Why did Lenin urge a Bolshevik uprising in October 1917?
As 1917 ended, a pivotal change took place both in politics and social standing as Lenin; leader of the Bolshevik party, took control over Russia and plunged Russian society into a period of extreme left wing control. The causation of Lenin’s decision to urge for a Bolshevik uprising is due to a combination of idea’s and beliefs, actions and events which resulted in a seizure of Bolshevik control and new age of democratic assembly for Russia. Following the failure of the July days to seize power by protesters in Petrograd against the Provisional Governments involvement in the War, after the disaster of Kerensky’s June Offensive, the Bolsheviks knew that any future revolt would have to be well-planned in order for it to have any chance of success. Therefore, Lenin’s action to return from Finland to Russia after the July days in early October, gave the Bolshevik party a clear leadership and aim, making them more united and probable to gain more support due to factors such as Lenin’s April Thesis. However, even though the July days strengthened the Bolsheviks position as it increased support within the peasant population and army, it also weakened them as it portrayed them as being unorganised and weak to fall to Kerensky’s prevention of rioting. In response, Lenin believed they needed to appear powerful in gain further support in all aspects of Russian Society, especially within the middle class whose hunger for a democratic assembly was increasing. Therefore, Lenin’s action at persuading fellow leading Bolsheviks that the time to act was now alongside his belief that the Bolsheviks needed to act or lose their chance at gaining control were significant factors. Lenin knew that the Bolsheviks had a rare window of opportunity of seizing power as following the Kornilov Affair, many of his supporters were armed which would help them due to them needing to gain control forcefully due to being a small party...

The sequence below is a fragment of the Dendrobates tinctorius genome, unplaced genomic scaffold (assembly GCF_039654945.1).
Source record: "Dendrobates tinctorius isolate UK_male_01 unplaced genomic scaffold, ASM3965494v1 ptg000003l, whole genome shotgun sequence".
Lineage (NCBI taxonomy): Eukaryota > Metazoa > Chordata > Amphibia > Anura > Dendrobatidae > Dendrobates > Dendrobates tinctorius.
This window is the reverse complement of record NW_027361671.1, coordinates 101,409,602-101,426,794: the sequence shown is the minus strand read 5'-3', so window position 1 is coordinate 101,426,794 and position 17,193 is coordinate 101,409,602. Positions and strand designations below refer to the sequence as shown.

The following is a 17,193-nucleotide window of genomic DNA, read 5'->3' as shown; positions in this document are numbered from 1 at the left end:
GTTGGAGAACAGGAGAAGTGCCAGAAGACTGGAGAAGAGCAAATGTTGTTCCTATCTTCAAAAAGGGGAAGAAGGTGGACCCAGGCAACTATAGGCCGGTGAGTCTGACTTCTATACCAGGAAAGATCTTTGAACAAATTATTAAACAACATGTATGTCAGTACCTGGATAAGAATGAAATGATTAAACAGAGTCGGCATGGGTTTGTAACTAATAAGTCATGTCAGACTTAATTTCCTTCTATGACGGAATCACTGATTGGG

Please join StudyMode to read the full document